DreamFactory 6.0 Ends Web App Development Nightmares

Development software lets even nonprogrammers develop useful interfaces for Web services.

March 26, 2004

4 Min Read
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DreamFactory is available in developer, professional or enterprise editions. All three take advantage of the same run-time engine. The only difference between professional and enterprise is project management--professional assumes the project repository is local, whereas enterprise offers a Web-based project-management interface, allowing for team development and enterprisewide sharing.

Licensing is controlled by the run-time, which requests authentication from a DreamFactory license file on the server. Every run-time installation has a 30-day unrestricted license, and applications won't run after 60 days without a valid license file.



DREAMFACTORY 6.0, $25 per user per month, $50 per developer per month. DreamFactory Software, (888) 399-3732, (408) 399-7454. www.dreamfactory.com

Project security is not a function of DreamFactory. Permissions to create, edit and delete projects must be designated on the server housing the repository. DreamFactory says the simplest method of securing projects is via access-control lists, such as .htaccess for Apache--but to truly succeed in the enterprise, it will have to do better. WebDAV (Web-Distributed Authoring and Versioning) integration would be a welcome addition.The development environment includes an extensive array of GUI controls. Among these are the usual HTML suspects--buttons, text fields, and radio, check and list boxes. Also on hand are components generally offered only for fat-client development--tabbed windows, as well as graphical elements such as charts, graphs and simple vector-based objects.

What's more, you can extend the GUI components, develop composite components or customize behavior using Virtual Basic, JavaScript or DreamFactory's own DFScript. But for simple applications, you won't have to write any code.

Living the Dream

DreamFactory 6.0 is available for download from the company's Web site. After downloading, it's a no-brainer to install and fire up.

The intuitive drag-and-drop interface let me create an application quickly, using Web services pulled from a list at www.xmethods. com. To check interoperability, I experimented with two Web services--one .Net, the other Axis.To use the .Net-based "funny quote" service I selected, I needed a button and a place to display the quote. DreamFactory differs from most other development tools in that it doesn't require you to write code in order to hook the two components together. The software's Web services wizard simply asks for the URL of the WSDL, pulling the relevant operations and arguments from it and letting you choose where to display the returned quote.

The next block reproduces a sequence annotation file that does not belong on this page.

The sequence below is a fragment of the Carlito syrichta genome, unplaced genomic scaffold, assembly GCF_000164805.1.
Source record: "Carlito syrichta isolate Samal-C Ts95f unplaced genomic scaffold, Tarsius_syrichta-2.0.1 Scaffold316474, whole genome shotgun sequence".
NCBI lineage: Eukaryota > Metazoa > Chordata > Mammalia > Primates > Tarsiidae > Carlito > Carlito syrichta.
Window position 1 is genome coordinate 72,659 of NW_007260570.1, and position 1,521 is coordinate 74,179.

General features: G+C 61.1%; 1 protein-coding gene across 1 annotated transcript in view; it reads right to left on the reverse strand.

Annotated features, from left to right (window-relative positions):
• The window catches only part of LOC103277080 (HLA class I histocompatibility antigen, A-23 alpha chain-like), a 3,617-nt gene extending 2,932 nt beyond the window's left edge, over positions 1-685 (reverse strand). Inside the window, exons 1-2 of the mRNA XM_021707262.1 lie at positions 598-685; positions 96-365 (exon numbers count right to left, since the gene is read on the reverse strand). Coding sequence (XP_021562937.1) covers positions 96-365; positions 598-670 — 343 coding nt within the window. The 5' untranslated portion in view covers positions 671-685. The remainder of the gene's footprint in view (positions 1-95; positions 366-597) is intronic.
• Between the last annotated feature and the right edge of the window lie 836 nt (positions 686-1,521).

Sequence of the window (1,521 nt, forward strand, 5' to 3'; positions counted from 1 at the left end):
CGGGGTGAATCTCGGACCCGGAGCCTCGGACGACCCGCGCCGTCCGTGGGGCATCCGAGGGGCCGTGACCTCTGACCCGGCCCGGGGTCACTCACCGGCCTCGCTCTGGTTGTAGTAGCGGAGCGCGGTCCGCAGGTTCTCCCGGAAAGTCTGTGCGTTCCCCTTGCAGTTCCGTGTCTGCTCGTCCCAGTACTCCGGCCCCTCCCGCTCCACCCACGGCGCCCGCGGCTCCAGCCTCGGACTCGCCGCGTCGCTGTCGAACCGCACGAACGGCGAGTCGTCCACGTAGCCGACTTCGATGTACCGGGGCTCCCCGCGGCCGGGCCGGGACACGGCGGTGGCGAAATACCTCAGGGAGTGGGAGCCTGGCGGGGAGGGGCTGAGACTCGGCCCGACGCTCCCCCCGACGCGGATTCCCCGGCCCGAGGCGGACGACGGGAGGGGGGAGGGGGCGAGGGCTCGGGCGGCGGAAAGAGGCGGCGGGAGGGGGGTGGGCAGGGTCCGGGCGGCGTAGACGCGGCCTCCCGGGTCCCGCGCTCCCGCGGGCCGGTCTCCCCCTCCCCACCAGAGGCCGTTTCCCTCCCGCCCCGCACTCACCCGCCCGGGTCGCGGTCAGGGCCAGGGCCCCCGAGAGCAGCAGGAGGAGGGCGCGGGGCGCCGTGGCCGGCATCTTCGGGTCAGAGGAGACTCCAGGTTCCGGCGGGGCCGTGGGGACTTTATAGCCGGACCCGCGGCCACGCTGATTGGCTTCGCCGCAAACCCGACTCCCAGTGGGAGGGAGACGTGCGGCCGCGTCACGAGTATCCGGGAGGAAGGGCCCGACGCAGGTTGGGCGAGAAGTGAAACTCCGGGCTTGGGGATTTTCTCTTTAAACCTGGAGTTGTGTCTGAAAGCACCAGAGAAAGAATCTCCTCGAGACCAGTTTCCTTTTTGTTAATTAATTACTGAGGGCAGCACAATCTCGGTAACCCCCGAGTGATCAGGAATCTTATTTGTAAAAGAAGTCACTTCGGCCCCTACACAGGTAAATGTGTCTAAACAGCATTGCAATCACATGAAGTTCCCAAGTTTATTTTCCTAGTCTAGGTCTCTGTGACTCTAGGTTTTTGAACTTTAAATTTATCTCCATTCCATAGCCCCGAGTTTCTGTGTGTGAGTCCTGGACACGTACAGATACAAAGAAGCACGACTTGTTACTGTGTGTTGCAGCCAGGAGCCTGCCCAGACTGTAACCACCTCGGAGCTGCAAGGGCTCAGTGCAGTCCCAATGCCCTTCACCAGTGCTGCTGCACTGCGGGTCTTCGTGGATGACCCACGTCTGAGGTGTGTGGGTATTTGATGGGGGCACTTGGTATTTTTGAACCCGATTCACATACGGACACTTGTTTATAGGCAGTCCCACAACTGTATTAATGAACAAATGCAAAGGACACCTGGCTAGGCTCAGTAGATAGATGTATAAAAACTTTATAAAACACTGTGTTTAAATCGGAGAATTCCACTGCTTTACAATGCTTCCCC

Next, I tried an Axis-based Web service that promised to check my e-mail. This called for a bit more than the .Net-based quote service, requiring a host name, a user name and a password. But again, DreamFactory made setup a snap. All I had to do was drag three text fields onto the window and name them intelligently. I built the interface in less than five minutes--doing the job in Java or .Net would have taken me half an hour.

Not everything was perfect, however. I developed a Web service to provide a list of all ports on my Cisco 2916 and another one to show the link and protocol status of a specific port. Next, I tried to develop a DreamFactory application that would pull the list of ports and then display the status of a particular port once a user selected it. Unfortunately, I found that DreamFactory offers no elegant way to receive a list from a Web service and display it in a list-box widget. Hard-coding the list of known ports into the list box and letting the user choose one to retrieve its status worked as expected, but pulling the initial list of ports was problematic and appeared to require coding.

But shortcomings aside, DreamFactory stands head and shoulders above competing products. Although it may require some coding for more complex projects, DreamFactory is sure to lay most of your Web service problems to rest.

Lori MacVittie is a NETWORK COMPUTING senior technology editor working in our Green Bay, Wis., labs. Write to her at [email protected].0

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